Why Barbara chose to make the journey alone from England to Canada remains a mystery, but in 1910, she did just that. First moving to Vancouver and then quickly making her way to Lethbridge, Barbara met and married Charles Harding the following year. The two had three children, my grandfather being the youngest of the three.
Barbara was very active in the church and the community, perhaps a result of her outliving her husband by nearly 50 years. She passed away in 1977, 3 months after her 100th birthday.
George Foster Stalker & Sarah Ellen Easthope
My 2x great-grandparents (whom I still do not have photos of! If you do, I would be elated to see them!) were George Stalker, born in 1869 in Franklin, Idaho, the son of Scottish immigrant Alexander Stalker and American Ellen Foster, and Utah native Sarah Easthope, born in 1871 to English immigrants. The two moved to Alberta in the very early 1900s with their two young children, as well as Sarah's two children from a previous marriage. They settled in the Mountain View area, where Sarah's parents already lived, and had five more children there. George was a rancher and trapper, and was active in the LDS church, travelling to England at least once as a missionary. He passed away in 1940, Sarah having died the year before.
John Easthope & Sarah Taylor
John Easthope was born in Lancashire, England in 1835. in 1856, he married Sarah Taylor, and the two had four children in England. With a group of other newly converted Mormons, the family boarded the Emerald Isle in 1868 for a three month journey to the United States. Sadly (but not unusually), all four children died on the way.
They settled in Utah, and had five more children there. In 1873, John took a plural wife, Sarah Naylor (a name that likely caused pre-internet genealogists a lot of trouble - particularly because two different daughters with the same first name were born less than a year apart!) and they had nine children together. John's polygamy caused him plenty of social trouble, and in 1898, he and his first wife moved to Alberta, while his second wife stayed in Utah. John worked for the Union Pacific Railroad while in the U.S., and as a farmer in Canada. He passed away in Cardston, Alberta in 1908.
Sarah Taylor was born in Lancashire, England in 1836. She worked as a weaver both before and after her marriage to John, and was also said to be an excellent singer who often sung at the Temple. She passed away in 1925 in Cardston.
Samuel John Layton
Samuel was born in 1855 in Kaysville, Utah, son of prominent Mormon Charles Layton and Elizabeth Bowler. In 1874, he married Mary Naylor (if you're wondering if Mary Naylor and the above mentioned Sarah Naylor were related, so did I. Thus far, I've not found a connection, but they did all come from the same general region of England), and the two had one daughter. It's unclear whether Samuel was a polygamist, or if he and Mary split up quickly, but by 1878 he had married and started a family with Sarah Trappett. The two stayed in Utah, having eight children there, before moving to Alberta, where they would have six more children. Samuel held numerous positions in Alberta, owning a general store, working as the local sexton and undertaker, and serving as justice of the peace. He was highly regarded in his community - one newspaper article highlights how what was supposed to be a small family gathering for his birthday turned into a town-wide celebration, and his funeral in 1944 was also a major event. Oddly, his obituary names his wife as Elnora, not Sarah, which suggests he married for a third time after Sarah's death.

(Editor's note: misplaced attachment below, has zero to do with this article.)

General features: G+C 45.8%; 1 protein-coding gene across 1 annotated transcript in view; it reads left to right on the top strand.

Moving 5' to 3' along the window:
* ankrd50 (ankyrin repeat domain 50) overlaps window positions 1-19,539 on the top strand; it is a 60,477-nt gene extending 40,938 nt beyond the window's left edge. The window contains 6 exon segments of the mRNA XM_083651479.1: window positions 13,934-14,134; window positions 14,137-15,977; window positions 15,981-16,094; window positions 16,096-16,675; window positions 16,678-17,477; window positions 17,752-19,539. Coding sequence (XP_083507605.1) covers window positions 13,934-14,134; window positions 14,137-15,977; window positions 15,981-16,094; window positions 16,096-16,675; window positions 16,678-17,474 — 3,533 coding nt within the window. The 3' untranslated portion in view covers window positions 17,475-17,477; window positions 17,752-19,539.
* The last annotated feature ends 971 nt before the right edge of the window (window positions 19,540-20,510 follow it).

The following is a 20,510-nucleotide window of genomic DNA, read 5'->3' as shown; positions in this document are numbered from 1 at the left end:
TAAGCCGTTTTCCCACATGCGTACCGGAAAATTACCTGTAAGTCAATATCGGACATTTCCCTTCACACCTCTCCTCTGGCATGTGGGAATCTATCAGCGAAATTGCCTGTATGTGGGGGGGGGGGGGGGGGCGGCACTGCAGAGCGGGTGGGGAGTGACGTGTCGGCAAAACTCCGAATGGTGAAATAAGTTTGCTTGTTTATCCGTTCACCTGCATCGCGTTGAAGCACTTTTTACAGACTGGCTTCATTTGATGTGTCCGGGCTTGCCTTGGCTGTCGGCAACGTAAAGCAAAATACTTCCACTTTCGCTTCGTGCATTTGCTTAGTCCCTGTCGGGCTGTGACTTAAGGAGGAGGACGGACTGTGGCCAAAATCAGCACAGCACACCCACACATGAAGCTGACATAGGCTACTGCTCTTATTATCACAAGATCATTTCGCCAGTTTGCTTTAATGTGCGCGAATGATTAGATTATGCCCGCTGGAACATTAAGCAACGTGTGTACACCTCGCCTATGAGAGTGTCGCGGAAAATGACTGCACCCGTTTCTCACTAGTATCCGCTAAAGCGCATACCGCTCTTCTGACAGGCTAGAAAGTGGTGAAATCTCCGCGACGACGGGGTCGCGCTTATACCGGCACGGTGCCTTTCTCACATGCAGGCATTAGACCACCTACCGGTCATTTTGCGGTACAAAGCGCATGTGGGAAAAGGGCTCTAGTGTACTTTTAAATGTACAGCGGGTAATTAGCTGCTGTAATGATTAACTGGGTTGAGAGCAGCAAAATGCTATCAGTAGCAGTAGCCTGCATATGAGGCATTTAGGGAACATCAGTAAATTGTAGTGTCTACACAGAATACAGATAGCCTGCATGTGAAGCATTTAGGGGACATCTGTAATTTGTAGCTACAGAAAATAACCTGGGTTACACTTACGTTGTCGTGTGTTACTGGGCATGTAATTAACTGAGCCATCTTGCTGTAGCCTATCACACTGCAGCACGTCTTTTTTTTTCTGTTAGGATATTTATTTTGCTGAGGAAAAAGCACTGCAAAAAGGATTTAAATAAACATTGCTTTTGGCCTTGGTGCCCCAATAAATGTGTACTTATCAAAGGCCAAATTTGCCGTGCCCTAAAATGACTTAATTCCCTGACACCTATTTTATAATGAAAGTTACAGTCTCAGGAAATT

Sarah was born in Norfolk, England in 1859. It is unknown when or why Sarah, her mother, and at least two of her siblings moved to the United States, but we can guess that it had something to do with her father dying in 1870 and Mormon missionaries convincing many English families to convert and move to North America. During her time in Utah, she met and married Samuel Layton, and the rest is detailed above. Sarah passed away in 1926 in Taber, Alberta.
William was born in Kentucky, USA, in 1828, the eldest son of Hardin West and only son of Catherine Milholland, who seems to have died during childbirth. He apparently married young to an unknown woman, but in 1853, left her and a child behind when she refused to join him in his travels. He spent time in Missouri, Oregon, Wyoming, California - where he hunted gold and was said to have both made and lost fortunes several times over - Idaho, and finally, Utah. Interestingly, during his travels, he expressed his intention to become a Methodist minister and "fight Mormonism", but was later converted and became an active and prominent member of the Mormon church. In 1868, he married Ann Arnell, and the two had five children. In 1883, at the age of 55, he married (or maybe didn't) the much, much younger Mary Taylor, and their daughter Minnie West was born in 1884. Whatever the relationship between Mary and William, it did not last long, and by 1898, he had moved his family, including Minnie but not including Mary, to Alberta. There, he was a carpenter and farmer, helping to develop the Mountain View area and serving the church. He passed away in 1909.
Mary Elizabeth Catherine Taylor
Since my last post was a lengthy account of what we do, and do not, know about Mary's life, I will just direct you there for the details and give you the short version here. Mary was born in England, and was sent at a fairly young age to live with her uncle, James Kearl, in Utah. It was through James that she met the aforementioned William West, and bore him a daughter. Shortly thereafter, she moved to Colorado, where she met her future husband, Henry Gibboney. The two married in 1892, and had five children in Colorado, before moving to Alberta in 1911. There, Mary reunited with Minnie, and lived twenty comparatively happy years there before passing away in 1931.